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Tuesday, June 24, 2008

Economy likely to grow at 5.5 per cent

The Malaysian economy is likely to grow at 5.5 per cent this year amid the external conditions and high inflation.

“The figure (5.5 per cent) is still a respectable growth rate given the challenges,” Public Bank Bhd group economist Nasaruddin Arshad said in the bank’s Economic Review for June, released here yesterday.

Last year’s growth was at 6.3 per cent.

Nasaruddin said based on the strong economic fundamentals, the Malaysian economy has the capacity to sustain its domestic activity and weather the challenges or headwinds.

He said the country’s economy has strong fundamentals which had been aggressively built in the post-Asian financial 1997/98 crisis.

“The strong economic fundamentals are characterised by strong external position, strong and stable ringgit, high national savings and strong banking system.

“The government also continues to maintain its growth-friendly fiscal and monetary policies to support growth without unnecessary pressure on inflation,” he said Nasaruddin said Malaysia’s major trading partners would also continue to provide support to the country despite the global economic slowdown.

“Although expectations remain that major global economies such as US, euro area and Japan are likely to soften in the second half of this year, they are unlikely to enter into a recession.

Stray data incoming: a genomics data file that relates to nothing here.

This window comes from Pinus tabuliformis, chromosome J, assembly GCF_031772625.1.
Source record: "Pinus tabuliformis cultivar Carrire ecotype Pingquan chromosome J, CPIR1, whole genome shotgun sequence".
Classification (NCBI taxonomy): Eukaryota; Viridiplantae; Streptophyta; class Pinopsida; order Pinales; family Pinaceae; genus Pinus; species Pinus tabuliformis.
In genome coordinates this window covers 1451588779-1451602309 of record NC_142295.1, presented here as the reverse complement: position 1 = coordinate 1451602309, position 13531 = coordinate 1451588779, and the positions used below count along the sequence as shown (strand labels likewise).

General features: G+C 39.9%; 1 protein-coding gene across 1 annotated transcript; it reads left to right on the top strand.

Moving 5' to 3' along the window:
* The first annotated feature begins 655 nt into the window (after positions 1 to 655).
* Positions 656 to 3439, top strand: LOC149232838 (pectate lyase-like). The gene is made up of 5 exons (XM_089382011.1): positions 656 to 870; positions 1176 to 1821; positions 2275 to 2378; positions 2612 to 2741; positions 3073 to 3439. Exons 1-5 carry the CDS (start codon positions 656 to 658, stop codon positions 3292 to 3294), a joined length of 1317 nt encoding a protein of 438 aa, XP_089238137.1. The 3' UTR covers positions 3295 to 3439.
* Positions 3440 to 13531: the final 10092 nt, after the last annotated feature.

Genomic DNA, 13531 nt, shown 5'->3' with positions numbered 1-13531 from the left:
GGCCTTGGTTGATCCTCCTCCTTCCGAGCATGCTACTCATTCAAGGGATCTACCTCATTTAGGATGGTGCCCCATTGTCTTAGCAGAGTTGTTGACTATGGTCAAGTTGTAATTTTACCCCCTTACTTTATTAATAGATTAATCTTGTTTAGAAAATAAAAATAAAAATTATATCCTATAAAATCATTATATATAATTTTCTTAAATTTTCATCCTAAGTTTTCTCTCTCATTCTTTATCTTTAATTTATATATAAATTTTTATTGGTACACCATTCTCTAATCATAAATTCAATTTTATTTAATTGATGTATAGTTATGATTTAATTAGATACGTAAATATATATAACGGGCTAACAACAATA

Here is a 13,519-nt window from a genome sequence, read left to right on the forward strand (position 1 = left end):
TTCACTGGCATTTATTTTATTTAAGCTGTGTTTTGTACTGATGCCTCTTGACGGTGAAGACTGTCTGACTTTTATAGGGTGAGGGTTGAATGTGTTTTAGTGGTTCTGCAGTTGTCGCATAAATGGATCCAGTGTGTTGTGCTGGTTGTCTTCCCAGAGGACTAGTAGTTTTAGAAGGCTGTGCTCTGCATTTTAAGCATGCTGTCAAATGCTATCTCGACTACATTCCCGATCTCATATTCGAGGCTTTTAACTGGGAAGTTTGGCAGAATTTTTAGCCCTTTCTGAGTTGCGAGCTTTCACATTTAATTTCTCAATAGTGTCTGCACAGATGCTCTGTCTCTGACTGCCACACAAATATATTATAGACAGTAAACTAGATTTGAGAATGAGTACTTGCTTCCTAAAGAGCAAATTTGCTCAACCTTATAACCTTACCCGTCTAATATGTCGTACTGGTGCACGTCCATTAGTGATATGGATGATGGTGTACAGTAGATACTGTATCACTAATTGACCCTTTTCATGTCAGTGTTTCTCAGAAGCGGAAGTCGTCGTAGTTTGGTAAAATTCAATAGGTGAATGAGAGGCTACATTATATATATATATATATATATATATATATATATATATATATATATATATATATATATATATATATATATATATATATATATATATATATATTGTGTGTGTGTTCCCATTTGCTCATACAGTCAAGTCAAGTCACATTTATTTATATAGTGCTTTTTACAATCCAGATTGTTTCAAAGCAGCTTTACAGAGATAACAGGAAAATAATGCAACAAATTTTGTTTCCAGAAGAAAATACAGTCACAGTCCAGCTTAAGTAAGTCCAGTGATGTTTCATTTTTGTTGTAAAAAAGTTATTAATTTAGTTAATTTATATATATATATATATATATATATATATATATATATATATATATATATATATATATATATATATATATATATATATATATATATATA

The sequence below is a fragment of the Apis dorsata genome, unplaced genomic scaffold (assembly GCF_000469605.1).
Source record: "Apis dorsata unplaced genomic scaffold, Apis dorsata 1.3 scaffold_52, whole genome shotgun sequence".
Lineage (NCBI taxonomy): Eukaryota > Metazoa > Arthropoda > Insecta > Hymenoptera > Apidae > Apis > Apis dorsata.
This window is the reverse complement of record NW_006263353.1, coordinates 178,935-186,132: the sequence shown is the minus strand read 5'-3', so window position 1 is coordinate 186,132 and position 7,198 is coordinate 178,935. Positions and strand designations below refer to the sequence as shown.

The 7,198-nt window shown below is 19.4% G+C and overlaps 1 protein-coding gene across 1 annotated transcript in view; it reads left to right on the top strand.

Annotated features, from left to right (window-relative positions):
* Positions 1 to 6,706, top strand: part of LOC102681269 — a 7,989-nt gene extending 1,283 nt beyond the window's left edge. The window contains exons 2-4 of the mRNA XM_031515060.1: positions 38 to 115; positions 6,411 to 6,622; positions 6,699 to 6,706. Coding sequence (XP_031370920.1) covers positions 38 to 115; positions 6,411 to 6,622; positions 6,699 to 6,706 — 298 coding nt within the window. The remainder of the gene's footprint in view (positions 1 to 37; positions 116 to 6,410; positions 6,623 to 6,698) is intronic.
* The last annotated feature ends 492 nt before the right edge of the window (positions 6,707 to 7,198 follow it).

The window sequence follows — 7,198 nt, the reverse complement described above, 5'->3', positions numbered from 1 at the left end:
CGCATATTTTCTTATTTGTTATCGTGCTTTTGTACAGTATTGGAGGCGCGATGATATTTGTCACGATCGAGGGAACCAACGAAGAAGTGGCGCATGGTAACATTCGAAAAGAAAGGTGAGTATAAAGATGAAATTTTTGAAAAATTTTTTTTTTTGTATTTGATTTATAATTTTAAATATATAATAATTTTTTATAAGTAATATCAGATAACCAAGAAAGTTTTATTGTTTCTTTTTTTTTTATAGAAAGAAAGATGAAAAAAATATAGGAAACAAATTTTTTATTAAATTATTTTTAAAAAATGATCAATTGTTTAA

“Based on this, it is not unreasonable to conclude that these economies should remain supportive to Malaysia’s exports and thus the Malaysian economy,” he said.

He said the sustained growth in Asia was also positive to the Malaysian economy as the intra-regional trade between Malaysia and these economies had grown in significance in recent years.

Nasaruddin said the strength of Malaysia’s external position was reflected in the high international reserves and low external debt.

“As at May this year, the level of international reserves has increased to US$125.2 billion (US$1=RM3.26) and sufficient to cover 9.8 months of retained imports and about five times short-term external debt, helped by the consistently large current account surplus and the steady inflows of foreign direct investment and portfolio capital,” he said.

— Bernama

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